Nowhere to buy a new pair of pants in the Atlanta airport? Check. I looked all over Terminal B for a pair of souvenir pants. They didn't have any. So, I continued to travel in puke-stained pants. But, I did get a pretty fancy $9.99 Atlanta, Georgia shirt.

Bathroom drama? Check. Some woman burst past me in line for the bathroom, shouting that her son had to go to the bathroom. She went into the open handicap stall. So, Robbie and I wound up in a small stall that, for future reference, does not fit a stroller. While I changed shirts, Robbie tried to play in the toilet. And then he threw my old shirt in the toilet. And then I couldn't get the door open, so I had to put the stroller on top of the toilet to get out. I have to be honest; I loudly complained about the other woman and how she could have used a regular stall. I told Robbie that I hoped he would be polite to people with strollers and use the appropriate sized bathroom stall. But I don't think the other lady spoke enough English to understand.

Delayed flight? Check. Our flight from Atlanta to Boston was delayed 67 minutes. And then we got on the plane, and it was delayed another twenty minutes. The good news about the initial delay was that it gave me time to find a new shirt, fish my old shirt out of the toilet, have a bad chicken salad sandwich, and determine that there are no pants for sale (other than Lacoste and Sean Jean) at the Atlanta airport.

Screaming child? Check. Check. Check. That's right. We were "those" people on Delta flight 1400. The people other passengers are probably still bitching about. "Can you believe that child screamed for at least half the flight?" Yes, I can believe it. "That" child didn't have a nap. He hadn't been able to play and crawl around all day. And when he gets to that screeching and howling stage, there is no consoling him. But I did the best I could. Robbie finally fell asleep after screaming at the top of his lungs for twenty-five minutes. It was almost worth it because he fell asleep in my arms - something he never does. But then he woke up screaming again. For another twenty-five minutes or so. At the top of his lungs.

Survival? Check. Robbie and I made it. Micah and Allie were there to get us at the airport. And we made it. Alive. We weren't kicked off the plane mid-flight. I've decided that Robbie and I were kind of partners in crime. Granted, I don't ever want to relive this day. But, if I had to, there's no one I'd rather do it with than Robbie.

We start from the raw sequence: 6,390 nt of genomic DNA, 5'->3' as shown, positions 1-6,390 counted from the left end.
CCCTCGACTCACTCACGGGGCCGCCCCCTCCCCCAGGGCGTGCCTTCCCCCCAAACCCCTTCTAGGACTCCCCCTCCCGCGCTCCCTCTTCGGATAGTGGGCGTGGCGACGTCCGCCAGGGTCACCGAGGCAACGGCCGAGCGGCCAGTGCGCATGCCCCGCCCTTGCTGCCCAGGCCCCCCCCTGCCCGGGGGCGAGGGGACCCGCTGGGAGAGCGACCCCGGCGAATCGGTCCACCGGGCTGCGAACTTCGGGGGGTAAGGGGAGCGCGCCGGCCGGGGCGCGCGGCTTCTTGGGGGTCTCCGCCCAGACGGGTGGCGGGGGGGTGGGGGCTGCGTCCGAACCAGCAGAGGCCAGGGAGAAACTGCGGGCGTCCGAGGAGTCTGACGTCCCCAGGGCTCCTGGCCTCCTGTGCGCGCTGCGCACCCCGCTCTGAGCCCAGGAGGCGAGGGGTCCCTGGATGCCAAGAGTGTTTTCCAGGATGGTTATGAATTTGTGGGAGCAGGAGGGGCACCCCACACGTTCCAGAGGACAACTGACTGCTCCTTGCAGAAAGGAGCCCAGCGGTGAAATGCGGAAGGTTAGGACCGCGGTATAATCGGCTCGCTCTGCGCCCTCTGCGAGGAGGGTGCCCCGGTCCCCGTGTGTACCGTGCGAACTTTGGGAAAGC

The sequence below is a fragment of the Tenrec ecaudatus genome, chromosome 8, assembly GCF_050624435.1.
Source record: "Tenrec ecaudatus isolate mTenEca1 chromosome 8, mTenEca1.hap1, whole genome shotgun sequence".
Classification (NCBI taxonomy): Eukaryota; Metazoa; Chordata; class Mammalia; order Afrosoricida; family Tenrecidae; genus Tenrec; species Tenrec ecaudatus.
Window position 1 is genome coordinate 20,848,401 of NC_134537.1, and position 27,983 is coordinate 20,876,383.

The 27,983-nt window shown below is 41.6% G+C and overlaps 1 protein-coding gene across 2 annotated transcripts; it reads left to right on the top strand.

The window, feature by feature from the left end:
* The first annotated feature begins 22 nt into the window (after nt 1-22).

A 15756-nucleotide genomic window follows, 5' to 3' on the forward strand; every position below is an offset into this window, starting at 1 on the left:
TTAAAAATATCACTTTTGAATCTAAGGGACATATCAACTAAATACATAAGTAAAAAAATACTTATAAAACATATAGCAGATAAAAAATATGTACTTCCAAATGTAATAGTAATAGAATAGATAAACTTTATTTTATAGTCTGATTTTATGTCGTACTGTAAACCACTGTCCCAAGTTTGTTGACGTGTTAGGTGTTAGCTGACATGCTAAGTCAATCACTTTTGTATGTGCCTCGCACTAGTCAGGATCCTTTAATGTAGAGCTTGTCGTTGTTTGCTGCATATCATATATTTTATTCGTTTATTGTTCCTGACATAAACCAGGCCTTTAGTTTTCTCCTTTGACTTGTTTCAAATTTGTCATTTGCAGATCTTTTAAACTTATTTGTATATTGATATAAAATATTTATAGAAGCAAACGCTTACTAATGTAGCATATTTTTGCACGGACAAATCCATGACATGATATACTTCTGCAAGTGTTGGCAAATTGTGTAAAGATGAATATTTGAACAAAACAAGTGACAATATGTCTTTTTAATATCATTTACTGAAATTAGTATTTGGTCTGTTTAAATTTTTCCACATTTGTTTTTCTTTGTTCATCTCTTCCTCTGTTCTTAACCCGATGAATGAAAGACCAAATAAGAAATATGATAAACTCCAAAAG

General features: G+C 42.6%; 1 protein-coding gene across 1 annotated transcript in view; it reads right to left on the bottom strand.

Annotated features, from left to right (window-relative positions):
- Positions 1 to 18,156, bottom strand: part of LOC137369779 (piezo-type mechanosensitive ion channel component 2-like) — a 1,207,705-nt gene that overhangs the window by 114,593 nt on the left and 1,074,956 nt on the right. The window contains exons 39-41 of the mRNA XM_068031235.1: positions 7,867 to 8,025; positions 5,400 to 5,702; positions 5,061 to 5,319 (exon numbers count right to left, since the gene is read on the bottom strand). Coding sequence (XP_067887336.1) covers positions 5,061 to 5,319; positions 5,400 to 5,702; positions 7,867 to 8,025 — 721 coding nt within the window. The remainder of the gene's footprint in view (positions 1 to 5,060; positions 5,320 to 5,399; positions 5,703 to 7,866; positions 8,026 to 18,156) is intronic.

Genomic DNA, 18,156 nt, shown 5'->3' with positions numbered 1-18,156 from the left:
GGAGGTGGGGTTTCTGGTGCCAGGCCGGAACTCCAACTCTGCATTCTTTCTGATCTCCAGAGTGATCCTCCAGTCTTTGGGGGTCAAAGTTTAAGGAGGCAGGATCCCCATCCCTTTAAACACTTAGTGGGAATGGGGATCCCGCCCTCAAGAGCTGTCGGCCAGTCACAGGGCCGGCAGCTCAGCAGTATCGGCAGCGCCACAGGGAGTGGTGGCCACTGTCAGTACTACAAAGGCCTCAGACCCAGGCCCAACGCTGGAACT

Sunday, August 22, 2010

Saying Good Bye

I've extended our trip home as long as I could, and tomorrow Robbie and I fly home. I don't know that I expected good bye to be so hard, but it's been so nice being home. So easy. I don't care how old you are; when you go to your parents' house, you don't have to be in charge. I had forgotten how nice it was to not be in charge for a little while.

Robbie and I have seen all of our friends in Lexington, except for one. We have spent countless hours with family, banking up as much quality time as we could until the next visit. Hilary and I have watched six episodes of Big Brother together, and I'm not sure I'll survive the rest of the season without her on the couch next to me. I have eaten at all of my favorite Lexington restarants and visited some places I had forgotten about. It is the first time that I don't feel like I had to rush through a trip to get to everything and everyone. And I don't feel exhausted going home - although the idea of Robbie on a three hour flight from Atlanta to Boston does make me tired...

And you know what else? I miss my husband. And it's kind of a nice feeling. We haven't been apart for two weeks in close to two years. Sure, he traveled a lot when Robbie was really little, but he was never gone more than a week without coming home for a day or two. I cannot wait to see him Tuesday night when he gets in from Texas. For the first time in a while, we have so much to catch up on!